Manitoba

People on both sides waiting for word on when Manitoba's border with U.S. might reopen

The possibility of reopening the Canada-U.S. border is stirring mixed emotions for some whose livelihoods depend on the tourism industry.

Ottawa asking for an extension of the restriction, which was set to expire next week

The tourism industry has mixed emotions about the possibility of the Canada-U.S. border travel ban being lifted in a week. (Sean Kavanagh/CBC)

The possibility of reopening the Canada-U.S. border is stirring mixed emotions for some whose livelihoods depend on the tourism industry.

In March, both countries agreed to restrict border crossings to commercial traffic and essential workers who cross for their job, due to the COVID-19 pandemic. Last month, the border closure was extended until May 21.

Earlier this week, Prime Minister Justin Trudeau hinted at the possibility of extending the border closure, before formally asking the U.S. for another extension on Thursday.

"It's a really, really difficult situation," said Simon Resch, co-owner of a duty-free shop near the U.S. border in Emerson, Man.

From a business perspective, the border reopening would be exciting, Resch said, especially since "you cannot sell duty-free unless there is international travel."

Even so, he said reopening would mean having to ensure the safety of employees and customers who are travelling to or from the U.S., which has the most COVID-19 cases in the world.

Lifting the federal border restriction also does not supersede Manitoba's public health orders, which still require travellers to self-quarantine for 14 days.

And, Resch said, people also have to want to travel.

"Even if everything is in place, there's no such thing as a quarantine anymore — what Canadian is likely to go leisure travelling in the world's [COVID-19] hotspot right now?"

Meanwhile, south of the border, the agency in charge of promoting Minnesota tourism is looking forward to the possibility of lifted restrictions, whenever that may be.

Cross-border traffic is important to both Canada and the U.S., but it's especially so for the tourism industry of Minnesota, said John Edman, director of Explore Minnesota.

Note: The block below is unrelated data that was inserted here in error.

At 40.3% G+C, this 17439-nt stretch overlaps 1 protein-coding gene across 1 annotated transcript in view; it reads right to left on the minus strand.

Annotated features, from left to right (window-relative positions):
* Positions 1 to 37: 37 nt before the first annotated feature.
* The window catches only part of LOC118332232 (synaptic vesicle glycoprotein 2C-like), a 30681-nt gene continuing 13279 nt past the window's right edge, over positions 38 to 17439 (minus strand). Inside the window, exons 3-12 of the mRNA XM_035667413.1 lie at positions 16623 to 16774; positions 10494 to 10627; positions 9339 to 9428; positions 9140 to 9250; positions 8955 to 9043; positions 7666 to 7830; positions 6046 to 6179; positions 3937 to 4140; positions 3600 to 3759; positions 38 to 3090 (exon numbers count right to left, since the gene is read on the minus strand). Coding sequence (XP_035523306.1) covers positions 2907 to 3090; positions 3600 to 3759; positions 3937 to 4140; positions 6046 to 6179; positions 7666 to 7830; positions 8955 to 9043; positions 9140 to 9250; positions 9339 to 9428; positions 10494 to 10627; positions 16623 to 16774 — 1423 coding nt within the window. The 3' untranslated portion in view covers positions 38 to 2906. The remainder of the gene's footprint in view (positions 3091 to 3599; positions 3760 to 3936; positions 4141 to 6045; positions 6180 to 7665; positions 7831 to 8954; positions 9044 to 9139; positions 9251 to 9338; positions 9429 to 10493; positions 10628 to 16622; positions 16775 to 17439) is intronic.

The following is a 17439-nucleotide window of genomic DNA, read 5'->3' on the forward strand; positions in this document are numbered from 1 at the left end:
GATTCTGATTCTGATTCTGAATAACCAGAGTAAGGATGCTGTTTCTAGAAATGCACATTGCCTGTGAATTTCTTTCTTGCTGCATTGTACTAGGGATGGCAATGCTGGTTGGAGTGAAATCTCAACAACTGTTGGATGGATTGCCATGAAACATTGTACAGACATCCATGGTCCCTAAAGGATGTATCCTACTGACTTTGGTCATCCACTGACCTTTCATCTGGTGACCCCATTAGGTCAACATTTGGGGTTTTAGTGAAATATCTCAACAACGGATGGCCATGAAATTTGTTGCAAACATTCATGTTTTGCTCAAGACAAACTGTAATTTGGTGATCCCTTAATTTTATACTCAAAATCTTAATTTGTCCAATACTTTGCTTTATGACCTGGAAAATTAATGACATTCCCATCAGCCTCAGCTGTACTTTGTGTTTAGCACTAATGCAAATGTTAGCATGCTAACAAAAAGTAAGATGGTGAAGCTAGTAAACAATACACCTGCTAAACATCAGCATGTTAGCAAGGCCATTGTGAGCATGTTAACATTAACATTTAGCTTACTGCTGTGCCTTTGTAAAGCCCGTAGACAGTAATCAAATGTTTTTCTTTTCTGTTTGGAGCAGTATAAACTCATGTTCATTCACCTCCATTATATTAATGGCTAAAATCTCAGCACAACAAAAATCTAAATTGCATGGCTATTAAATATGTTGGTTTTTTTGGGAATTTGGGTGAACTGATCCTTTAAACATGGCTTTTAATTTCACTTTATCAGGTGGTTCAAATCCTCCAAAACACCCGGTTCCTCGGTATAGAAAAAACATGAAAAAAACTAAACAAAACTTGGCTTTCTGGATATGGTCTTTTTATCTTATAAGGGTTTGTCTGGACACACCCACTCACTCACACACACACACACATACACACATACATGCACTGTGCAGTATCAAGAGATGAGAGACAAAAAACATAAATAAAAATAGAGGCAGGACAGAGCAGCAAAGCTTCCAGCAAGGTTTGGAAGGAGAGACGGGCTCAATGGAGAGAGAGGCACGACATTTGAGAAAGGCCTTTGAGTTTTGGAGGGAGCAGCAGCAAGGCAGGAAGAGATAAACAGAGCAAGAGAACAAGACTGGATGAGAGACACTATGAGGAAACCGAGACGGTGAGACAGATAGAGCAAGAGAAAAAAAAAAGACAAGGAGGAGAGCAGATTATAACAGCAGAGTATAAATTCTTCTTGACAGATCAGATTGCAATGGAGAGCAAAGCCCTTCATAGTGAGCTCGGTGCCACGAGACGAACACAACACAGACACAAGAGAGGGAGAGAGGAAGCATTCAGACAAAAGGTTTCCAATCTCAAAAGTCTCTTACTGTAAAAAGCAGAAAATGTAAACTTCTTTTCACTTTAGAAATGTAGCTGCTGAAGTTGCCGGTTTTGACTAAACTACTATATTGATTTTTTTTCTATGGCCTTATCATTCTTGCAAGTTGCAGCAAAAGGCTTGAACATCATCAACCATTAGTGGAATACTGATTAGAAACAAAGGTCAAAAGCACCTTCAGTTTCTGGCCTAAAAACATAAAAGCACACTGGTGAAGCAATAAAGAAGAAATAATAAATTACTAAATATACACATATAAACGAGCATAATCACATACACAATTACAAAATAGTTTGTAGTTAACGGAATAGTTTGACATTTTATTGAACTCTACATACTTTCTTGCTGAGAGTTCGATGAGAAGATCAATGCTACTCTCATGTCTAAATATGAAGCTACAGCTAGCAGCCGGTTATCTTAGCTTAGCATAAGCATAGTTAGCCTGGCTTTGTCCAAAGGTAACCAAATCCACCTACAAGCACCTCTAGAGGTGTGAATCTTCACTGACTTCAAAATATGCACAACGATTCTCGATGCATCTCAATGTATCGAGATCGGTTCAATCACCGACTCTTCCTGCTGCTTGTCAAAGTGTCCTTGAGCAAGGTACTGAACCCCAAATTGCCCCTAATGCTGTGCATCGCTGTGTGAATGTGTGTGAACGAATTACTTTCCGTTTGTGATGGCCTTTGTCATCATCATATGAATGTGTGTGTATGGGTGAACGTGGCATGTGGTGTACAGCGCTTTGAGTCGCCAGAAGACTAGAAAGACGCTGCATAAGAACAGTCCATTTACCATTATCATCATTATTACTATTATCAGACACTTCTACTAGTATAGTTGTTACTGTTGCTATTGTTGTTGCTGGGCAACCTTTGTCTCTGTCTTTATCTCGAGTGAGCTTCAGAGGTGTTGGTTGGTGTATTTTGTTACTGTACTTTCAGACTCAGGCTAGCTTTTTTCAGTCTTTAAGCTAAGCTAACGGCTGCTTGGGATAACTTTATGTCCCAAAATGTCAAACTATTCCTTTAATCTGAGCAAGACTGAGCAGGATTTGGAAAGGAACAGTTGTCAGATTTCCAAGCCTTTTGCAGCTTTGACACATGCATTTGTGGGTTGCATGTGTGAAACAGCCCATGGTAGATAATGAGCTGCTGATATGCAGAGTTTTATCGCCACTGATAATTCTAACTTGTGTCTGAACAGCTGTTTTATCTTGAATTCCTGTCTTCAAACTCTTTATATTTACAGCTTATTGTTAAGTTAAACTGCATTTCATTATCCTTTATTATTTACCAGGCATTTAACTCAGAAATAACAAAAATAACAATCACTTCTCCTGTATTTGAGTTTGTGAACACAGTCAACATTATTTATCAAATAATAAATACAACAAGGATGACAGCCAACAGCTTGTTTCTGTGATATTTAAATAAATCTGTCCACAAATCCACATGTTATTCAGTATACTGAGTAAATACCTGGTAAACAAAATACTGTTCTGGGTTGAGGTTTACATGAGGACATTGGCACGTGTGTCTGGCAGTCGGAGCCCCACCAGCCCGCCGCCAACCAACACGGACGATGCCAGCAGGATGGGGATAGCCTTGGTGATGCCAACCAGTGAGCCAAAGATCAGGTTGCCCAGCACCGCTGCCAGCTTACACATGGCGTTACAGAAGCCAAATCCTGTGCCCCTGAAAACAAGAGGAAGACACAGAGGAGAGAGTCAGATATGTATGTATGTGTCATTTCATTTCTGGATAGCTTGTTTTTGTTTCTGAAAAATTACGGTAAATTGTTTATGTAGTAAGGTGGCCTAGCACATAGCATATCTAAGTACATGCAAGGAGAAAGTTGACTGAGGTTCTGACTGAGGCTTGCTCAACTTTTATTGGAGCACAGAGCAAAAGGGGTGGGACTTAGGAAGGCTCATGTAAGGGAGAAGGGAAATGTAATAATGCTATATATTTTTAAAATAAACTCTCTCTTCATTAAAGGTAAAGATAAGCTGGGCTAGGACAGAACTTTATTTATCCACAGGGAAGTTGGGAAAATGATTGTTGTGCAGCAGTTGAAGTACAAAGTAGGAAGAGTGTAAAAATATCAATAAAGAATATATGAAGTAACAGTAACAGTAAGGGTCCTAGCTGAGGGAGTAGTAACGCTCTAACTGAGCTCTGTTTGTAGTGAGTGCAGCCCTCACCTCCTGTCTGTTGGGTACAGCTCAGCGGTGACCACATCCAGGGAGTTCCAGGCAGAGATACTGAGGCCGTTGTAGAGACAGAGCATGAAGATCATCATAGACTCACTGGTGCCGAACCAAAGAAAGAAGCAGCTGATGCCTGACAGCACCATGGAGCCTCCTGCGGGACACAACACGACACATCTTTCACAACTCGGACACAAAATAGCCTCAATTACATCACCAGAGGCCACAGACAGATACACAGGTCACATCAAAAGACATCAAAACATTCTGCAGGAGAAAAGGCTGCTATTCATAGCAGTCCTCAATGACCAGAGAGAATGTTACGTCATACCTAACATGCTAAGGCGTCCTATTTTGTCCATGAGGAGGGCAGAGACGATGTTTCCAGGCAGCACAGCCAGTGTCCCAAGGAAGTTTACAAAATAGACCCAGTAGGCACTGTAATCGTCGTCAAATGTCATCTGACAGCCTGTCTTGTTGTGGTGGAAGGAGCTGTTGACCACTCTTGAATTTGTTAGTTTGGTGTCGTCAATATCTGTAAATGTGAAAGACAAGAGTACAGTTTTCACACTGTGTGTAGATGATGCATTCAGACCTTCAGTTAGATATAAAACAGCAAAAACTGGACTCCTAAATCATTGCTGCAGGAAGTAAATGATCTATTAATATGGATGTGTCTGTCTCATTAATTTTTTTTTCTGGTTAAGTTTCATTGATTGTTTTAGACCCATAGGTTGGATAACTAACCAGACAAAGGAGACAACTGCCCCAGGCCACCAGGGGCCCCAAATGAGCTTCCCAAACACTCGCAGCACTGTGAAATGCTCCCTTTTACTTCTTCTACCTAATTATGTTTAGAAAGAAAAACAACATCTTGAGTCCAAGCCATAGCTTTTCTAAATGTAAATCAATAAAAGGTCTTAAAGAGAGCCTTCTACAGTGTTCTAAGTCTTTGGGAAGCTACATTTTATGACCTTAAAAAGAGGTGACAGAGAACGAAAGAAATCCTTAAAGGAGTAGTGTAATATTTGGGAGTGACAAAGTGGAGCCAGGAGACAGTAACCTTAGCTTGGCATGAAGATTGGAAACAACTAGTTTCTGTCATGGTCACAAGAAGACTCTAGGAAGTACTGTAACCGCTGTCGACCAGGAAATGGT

"Canada is our No. 1 international travel partner," Edman said, citing that the state has seen about 500,000 Canadians travel there for leisure and "spend thousands of dollars on tourism and tourism-related goods and activities.


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"It's really important to our overall tourism economy," he said, and that COVID-19 "is probably the biggest crisis that any of us [in the tourism industry] have felt in our careers."

Within six months to a year, Edman hopes to get the tourism industry back to where it was. But ultimately public health has to be the priority.

"It's not going to be a switch on the light switch and everything's going to be fine," Edman said. "It's going to be a period of time before we really reassure people that they can be safe."

A favourable response to Ottawa's extension request is expected from Washington — but likely won't come for a few more days, a source familiar with the ongoing discussions, but not authorized to talk about them publicly, told The Canadian Press

"Right now, we're making decisions for right now," Trudeau said when asked about the possibility of keeping the border closed even after June 21, regardless of the wishes of the U.S., which is dealing with the worst COVID-19 outbreak in the world.

"Obviously, there are reflections on what next steps could be and might be in different situations and different progressions of COVID-19, but every step of the way in this unprecedented situation, we're reacting to and responding to the realities we see now, and that's where we will stay focused."

About the Author

Nicholas Frew is an online reporter based in Winnipeg. Hailing from Newfoundland, Frew moved to Halifax to attend journalism school before moving to Winnipeg. Prior to joining CBC Manitoba, Frew interned at the Winnipeg Free Press. Story idea? Email at nick.frew@cbc.ca

With files from Radio-Canada's Julien Sahuquillo and the Canadian Press's James McCarten

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